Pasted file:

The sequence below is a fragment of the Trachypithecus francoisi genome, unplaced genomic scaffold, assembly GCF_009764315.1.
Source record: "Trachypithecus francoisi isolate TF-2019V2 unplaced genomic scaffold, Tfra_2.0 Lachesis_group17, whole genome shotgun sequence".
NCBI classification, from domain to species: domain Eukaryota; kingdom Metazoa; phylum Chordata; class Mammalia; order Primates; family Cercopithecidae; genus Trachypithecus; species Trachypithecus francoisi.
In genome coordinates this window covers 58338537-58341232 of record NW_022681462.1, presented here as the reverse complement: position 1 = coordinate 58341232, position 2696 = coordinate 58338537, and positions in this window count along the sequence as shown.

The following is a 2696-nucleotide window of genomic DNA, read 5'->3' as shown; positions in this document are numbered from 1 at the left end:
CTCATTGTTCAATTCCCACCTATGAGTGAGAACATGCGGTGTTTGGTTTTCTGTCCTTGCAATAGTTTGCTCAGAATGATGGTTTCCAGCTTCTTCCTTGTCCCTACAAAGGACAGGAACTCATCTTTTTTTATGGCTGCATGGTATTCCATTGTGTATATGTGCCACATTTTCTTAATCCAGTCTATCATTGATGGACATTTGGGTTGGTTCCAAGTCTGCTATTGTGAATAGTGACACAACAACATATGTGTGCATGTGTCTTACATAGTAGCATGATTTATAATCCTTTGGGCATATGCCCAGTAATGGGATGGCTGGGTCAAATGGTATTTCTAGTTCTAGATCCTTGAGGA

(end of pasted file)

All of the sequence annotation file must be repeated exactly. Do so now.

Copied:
The sequence below is a fragment of the Trachypithecus francoisi genome, unplaced genomic scaffold, assembly GCF_009764315.1.
Source record: "Trachypithecus francoisi isolate TF-2019V2 unplaced genomic scaffold, Tfra_2.0 Lachesis_group17, whole genome shotgun sequence".
NCBI classification, from domain to species: domain Eukaryota; kingdom Metazoa; phylum Chordata; class Mammalia; order Primates; family Cercopithecidae; genus Trachypithecus; species Trachypithecus francoisi.
In genome coordinates this window covers 58338537-58341232 of record NW_022681462.1, presented here as the reverse complement: position 1 = coordinate 58341232, position 2696 = coordinate 58338537, and positions in this window count along the sequence as shown.

The following is a 2696-nucleotide window of genomic DNA, read 5'->3' as shown; positions in this document are numbered from 1 at the left end:
CTCATTGTTCAATTCCCACCTATGAGTGAGAACATGCGGTGTTTGGTTTTCTGTCCTTGCAATAGTTTGCTCAGAATGATGGTTTCCAGCTTCTTCCTTGTCCCTACAAAGGACAGGAACTCATCTTTTTTTATGGCTGCATGGTATTCCATTGTGTATATGTGCCACATTTTCTTAATCCAGTCTATCATTGATGGACATTTGGGTTGGTTCCAAGTCTGCTATTGTGAATAGTGACACAACAACATATGTGTGCATGTGTCTTACATAGTAGCATGATTTATAATCCTTTGGGCATATGCCCAGTAATGGGATGGCTGGGTCAAATGGTATTTCTAGTTCTAGATCCTTGAGGA